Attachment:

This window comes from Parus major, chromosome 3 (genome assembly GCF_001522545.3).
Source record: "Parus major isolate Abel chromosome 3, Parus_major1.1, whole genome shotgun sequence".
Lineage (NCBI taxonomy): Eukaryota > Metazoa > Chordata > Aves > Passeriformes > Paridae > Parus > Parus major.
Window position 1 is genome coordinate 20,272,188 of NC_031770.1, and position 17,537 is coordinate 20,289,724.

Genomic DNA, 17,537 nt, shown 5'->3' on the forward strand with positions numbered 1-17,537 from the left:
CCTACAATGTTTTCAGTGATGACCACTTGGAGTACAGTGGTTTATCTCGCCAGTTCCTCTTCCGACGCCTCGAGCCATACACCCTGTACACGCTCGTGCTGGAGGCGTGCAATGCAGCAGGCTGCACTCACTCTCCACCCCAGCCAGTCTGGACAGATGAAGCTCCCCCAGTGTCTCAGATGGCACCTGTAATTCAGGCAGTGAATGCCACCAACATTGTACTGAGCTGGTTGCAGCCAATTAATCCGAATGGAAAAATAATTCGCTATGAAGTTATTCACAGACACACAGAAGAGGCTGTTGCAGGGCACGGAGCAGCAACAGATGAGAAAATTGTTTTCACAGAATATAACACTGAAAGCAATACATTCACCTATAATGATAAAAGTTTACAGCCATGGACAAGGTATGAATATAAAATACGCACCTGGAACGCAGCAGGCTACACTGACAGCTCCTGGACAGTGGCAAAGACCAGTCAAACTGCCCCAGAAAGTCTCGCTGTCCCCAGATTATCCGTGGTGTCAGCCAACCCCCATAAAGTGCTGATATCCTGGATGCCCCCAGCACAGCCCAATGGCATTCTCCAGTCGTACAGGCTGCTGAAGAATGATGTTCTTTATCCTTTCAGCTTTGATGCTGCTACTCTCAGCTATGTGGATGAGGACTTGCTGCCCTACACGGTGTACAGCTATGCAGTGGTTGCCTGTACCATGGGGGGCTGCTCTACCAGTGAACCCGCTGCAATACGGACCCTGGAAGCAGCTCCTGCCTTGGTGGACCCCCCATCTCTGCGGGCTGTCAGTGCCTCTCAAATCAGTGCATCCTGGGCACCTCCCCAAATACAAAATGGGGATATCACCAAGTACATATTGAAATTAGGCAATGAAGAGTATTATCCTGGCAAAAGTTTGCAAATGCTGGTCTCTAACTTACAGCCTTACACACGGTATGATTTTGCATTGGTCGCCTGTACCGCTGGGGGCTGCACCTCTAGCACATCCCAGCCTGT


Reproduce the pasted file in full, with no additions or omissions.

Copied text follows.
This window comes from Parus major, chromosome 3 (genome assembly GCF_001522545.3).
Source record: "Parus major isolate Abel chromosome 3, Parus_major1.1, whole genome shotgun sequence".
Lineage (NCBI taxonomy): Eukaryota > Metazoa > Chordata > Aves > Passeriformes > Paridae > Parus > Parus major.
Window position 1 is genome coordinate 20,272,188 of NC_031770.1, and position 17,537 is coordinate 20,289,724.

Genomic DNA, 17,537 nt, shown 5'->3' on the forward strand with positions numbered 1-17,537 from the left:
CCTACAATGTTTTCAGTGATGACCACTTGGAGTACAGTGGTTTATCTCGCCAGTTCCTCTTCCGACGCCTCGAGCCATACACCCTGTACACGCTCGTGCTGGAGGCGTGCAATGCAGCAGGCTGCACTCACTCTCCACCCCAGCCAGTCTGGACAGATGAAGCTCCCCCAGTGTCTCAGATGGCACCTGTAATTCAGGCAGTGAATGCCACCAACATTGTACTGAGCTGGTTGCAGCCAATTAATCCGAATGGAAAAATAATTCGCTATGAAGTTATTCACAGACACACAGAAGAGGCTGTTGCAGGGCACGGAGCAGCAACAGATGAGAAAATTGTTTTCACAGAATATAACACTGAAAGCAATACATTCACCTATAATGATAAAAGTTTACAGCCATGGACAAGGTATGAATATAAAATACGCACCTGGAACGCAGCAGGCTACACTGACAGCTCCTGGACAGTGGCAAAGACCAGTCAAACTGCCCCAGAAAGTCTCGCTGTCCCCAGATTATCCGTGGTGTCAGCCAACCCCCATAAAGTGCTGATATCCTGGATGCCCCCAGCACAGCCCAATGGCATTCTCCAGTCGTACAGGCTGCTGAAGAATGATGTTCTTTATCCTTTCAGCTTTGATGCTGCTACTCTCAGCTATGTGGATGAGGACTTGCTGCCCTACACGGTGTACAGCTATGCAGTGGTTGCCTGTACCATGGGGGGCTGCTCTACCAGTGAACCCGCTGCAATACGGACCCTGGAAGCAGCTCCTGCCTTGGTGGACCCCCCATCTCTGCGGGCTGTCAGTGCCTCTCAAATCAGTGCATCCTGGGCACCTCCCCAAATACAAAATGGGGATATCACCAAGTACATATTGAAATTAGGCAATGAAGAGTATTATCCTGGCAAAAGTTTGCAAATGCTGGTCTCTAACTTACAGCCTTACACACGGTATGATTTTGCATTGGTCGCCTGTACCGCTGGGGGCTGCACCTCTAGCACATCCCAGCCTGT